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“Then & Now: Five Centuries of Woodcuts” Opens January 10

Posted by on Thursday, January 3, 2019 in Events, Fine Arts Gallery, HART, News, Student/Alumni, VRC.

WoodcutsThenNowThen & Now: Five Centuries of Woodcuts (January 10-March 1, 2019) features more than forty prints from Vanderbilt’s collections, surveying the wide range of woodcuts created over 500 years and across many cultures. Together, these works speak to the arresting potential of the woodcut medium and its persistent place in contemporary art.

The Vanderbilt Fine Arts Gallery exhibit opens Thursday, January 10, in Cohen Memorial Hall on the Peabody campus, with a reception from 5 to 7 pm in the atrium. Gallery hours are 11am to 4pm Monday through Friday, and 1 to 5pm Saturday and Sunday.

Beginning with Michael Wolgemut’s Presentation of Jesus in the Temple (ca. 1491), the exhibition continues its survey through 16th-century examples by the Northern Renaissance master of the medium Albrecht Dürer, a student of Wolgemut, as well as works by other prominent German artists, including Lucas Cranach the Elder, Hans Baldung Grien, and Albrecht Altdorfer. Spotlighting printmaking practices outside of Germany are chiaroscuro woodcuts by Italian artists Ugo da Carpi, one of the first practitioners of this early form of color printmaking, and Antonio Fantuzzi da Trento, as well as an example by Netherlandish artist Paulus Moreelse. Also on view is a recently conserved 17th-century woodcut, Hercules Overcoming Envy, by Christoffel Jegher after a design by Peter Paul Rubens—often considered to be one of the most important works in the history of printmaking.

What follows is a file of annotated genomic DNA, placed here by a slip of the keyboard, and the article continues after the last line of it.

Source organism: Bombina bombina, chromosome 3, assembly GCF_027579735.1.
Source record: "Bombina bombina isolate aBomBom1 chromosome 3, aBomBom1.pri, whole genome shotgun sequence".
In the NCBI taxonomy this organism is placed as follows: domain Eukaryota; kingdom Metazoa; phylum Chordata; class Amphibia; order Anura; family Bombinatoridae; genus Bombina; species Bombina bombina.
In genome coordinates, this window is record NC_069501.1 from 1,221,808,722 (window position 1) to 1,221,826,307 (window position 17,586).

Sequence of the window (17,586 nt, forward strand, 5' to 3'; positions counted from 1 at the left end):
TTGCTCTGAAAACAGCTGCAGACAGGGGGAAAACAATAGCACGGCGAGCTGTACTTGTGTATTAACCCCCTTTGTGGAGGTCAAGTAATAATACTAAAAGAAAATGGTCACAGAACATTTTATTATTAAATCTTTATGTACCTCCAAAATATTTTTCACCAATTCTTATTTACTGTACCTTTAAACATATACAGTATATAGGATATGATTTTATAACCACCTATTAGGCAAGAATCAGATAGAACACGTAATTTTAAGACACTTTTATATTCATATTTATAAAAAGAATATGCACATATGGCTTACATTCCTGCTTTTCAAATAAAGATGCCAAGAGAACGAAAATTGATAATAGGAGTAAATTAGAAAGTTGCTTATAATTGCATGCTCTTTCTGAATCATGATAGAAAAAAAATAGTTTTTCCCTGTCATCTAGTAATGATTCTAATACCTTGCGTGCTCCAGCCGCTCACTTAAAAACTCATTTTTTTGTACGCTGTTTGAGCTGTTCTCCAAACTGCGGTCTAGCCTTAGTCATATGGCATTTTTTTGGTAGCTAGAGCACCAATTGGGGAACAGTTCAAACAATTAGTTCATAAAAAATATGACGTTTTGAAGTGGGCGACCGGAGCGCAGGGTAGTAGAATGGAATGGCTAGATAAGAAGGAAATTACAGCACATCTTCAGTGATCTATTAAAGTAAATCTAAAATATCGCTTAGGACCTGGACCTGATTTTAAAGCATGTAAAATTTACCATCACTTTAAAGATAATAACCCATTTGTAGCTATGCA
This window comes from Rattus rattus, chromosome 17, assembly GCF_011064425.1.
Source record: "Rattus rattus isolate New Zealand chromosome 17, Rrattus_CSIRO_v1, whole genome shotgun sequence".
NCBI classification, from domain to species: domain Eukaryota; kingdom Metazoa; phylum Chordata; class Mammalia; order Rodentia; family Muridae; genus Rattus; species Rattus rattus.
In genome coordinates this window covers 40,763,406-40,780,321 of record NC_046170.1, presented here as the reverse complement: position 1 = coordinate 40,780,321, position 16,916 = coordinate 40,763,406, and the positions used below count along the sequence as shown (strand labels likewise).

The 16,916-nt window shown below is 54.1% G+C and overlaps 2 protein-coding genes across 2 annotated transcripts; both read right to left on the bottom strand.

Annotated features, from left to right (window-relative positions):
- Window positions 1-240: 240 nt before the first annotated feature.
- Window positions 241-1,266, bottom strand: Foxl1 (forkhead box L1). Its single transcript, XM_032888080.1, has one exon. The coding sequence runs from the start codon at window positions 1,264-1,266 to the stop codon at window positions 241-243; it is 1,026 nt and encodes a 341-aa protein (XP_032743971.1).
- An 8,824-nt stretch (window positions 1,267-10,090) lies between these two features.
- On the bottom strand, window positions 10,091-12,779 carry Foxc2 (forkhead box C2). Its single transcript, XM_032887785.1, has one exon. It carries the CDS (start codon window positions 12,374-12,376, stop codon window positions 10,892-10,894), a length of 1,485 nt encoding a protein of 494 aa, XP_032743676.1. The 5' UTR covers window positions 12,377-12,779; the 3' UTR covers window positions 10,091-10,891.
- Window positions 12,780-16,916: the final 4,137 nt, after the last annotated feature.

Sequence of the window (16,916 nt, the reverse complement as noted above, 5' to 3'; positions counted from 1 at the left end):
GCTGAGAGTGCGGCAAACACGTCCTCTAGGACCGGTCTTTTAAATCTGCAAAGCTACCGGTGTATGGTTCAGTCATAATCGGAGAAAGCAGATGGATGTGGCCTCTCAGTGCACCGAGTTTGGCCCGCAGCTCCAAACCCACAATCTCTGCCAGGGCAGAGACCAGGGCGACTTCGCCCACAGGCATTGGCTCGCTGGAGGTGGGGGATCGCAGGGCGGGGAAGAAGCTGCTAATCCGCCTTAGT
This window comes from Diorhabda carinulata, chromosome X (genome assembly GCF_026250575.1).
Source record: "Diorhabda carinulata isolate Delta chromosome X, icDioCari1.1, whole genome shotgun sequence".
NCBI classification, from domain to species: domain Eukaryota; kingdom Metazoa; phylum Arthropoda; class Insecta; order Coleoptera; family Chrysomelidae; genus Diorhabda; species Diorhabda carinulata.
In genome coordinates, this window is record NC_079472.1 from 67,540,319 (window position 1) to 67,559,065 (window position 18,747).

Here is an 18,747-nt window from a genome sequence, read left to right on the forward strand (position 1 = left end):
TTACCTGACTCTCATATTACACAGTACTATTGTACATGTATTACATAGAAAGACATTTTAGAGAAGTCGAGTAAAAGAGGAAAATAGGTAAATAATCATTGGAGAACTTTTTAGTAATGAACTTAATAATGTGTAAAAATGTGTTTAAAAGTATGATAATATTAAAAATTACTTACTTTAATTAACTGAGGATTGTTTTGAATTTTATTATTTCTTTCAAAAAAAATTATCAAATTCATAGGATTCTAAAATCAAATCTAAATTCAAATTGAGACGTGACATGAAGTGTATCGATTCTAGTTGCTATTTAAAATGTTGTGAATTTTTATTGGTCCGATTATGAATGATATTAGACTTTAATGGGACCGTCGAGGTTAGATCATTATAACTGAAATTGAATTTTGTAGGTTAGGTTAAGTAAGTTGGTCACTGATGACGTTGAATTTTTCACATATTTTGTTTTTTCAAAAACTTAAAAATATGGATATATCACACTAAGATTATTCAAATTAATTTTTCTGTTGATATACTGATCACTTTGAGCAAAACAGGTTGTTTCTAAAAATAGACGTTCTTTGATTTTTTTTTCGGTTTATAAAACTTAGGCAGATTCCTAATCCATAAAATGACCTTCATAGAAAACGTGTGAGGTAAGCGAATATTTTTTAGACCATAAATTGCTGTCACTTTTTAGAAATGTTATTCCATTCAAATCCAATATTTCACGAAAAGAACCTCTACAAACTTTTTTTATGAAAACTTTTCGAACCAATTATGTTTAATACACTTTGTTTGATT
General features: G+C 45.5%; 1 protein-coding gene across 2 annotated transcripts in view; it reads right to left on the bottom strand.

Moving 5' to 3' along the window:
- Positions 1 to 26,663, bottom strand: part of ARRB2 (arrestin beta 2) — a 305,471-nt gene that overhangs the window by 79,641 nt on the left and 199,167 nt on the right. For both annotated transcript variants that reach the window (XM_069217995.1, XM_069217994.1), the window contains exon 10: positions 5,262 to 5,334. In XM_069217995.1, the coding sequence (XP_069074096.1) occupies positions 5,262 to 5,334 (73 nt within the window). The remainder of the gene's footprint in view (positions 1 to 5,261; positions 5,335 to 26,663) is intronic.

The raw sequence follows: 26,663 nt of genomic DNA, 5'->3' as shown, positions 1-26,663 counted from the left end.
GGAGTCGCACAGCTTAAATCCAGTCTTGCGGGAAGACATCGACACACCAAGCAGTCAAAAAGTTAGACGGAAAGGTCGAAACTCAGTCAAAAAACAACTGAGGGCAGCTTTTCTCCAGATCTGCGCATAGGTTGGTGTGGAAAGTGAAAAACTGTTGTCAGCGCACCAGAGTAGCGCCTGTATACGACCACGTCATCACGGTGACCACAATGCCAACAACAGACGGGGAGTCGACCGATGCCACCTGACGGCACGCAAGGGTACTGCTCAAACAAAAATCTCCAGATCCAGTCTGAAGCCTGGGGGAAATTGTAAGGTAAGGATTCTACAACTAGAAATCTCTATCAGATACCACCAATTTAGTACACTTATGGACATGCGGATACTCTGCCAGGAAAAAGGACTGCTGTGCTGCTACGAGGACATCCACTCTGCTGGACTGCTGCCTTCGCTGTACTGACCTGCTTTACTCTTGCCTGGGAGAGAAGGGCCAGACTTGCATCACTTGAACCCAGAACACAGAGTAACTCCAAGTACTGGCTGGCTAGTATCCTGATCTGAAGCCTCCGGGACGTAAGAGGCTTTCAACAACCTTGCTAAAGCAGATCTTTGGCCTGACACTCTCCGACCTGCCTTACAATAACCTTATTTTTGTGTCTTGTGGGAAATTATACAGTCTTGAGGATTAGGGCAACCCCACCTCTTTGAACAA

The 19th century is represented by The Works of Geoffrey Chaucer, a rare, large-scale volume printed in 1896 by William Morris, with engraved illustrations by Edward Burne-Jones, on loan from Vanderbilt’s Jean and Alexander Heard Libraries, Special Collections and University Archives.

Moving into the 20th century, a suite of powerful woodcuts created by World War I veteran and artist Conrad Felixmüller in 1918 and a work from 1923 by Gerhard Marcks help illuminate the medium’s more recent revival at the hands of prominent German Expressionists, who were directly inspired by medieval woodcuts. A print by Dadaist Hans Arp is included among those on view, along with works by other 20th-century artists such as the Americans Fritz Eichenberg and Sidney Chafetz. (The latter two are recent gifts that will be shown for the first time in the gallery.)

Two prints from a portfolio created by contemporary American artist Jay Bolotin, as source material for what may be the first animated woodcut film, are also on view, along with the film itself. Additional 21st-century prints, by the German artist Christiane Baumgartner and the Korean-born artist Koo Kyung Sook, bring the exhibition into the present, illustrating the medium’s arresting potential and persistent place in contemporary art.

A concurrent presentation of works in Gallery 2, curated by Vanderbilt Fine Arts Gallery intern Echo Sun (art and psychology major, Class of 2020), focuses on Japanese woodblock prints from the 19th and 20th centuries. This display of work reveals the enduring influence of traditional ukiyo-e (pictures of the “floating world”) prints, while highlighting examples of more contemporary, artist-driven expressions of the form. This companion presentation to Then & Now: Five Centuries of Woodcuts includes editions by Katsushika Hokusai, Utagawa Hiroshige, Tsukioka Yoshitoshi, Kiyoshi Saito, and Takahashi Hiroaki (Shotei), among other Japanese artists working in the woodblock print medium over these two centuries.

Free and open to the public, the exhibit, curated by Joseph Mella, gallery director, will be on view through Friday, March 1. Parking is available anywhere in Lot 95 on the Peabody campus, accessible from 21st Avenue South.

*Antonio Fantuzzi da Trento (Italian, 1510–1550). The Virgin, Christ Child, and Saint John the Baptist, after Parmigianino (Italian, 1503–1540), ca. 1540-1550, chiaroscuro woodcut on woven paper, 7-3/8 x 9-1/4 inches,The Anna C. Hoyt Collection, Vanderbilt University Fine Arts Gallery.

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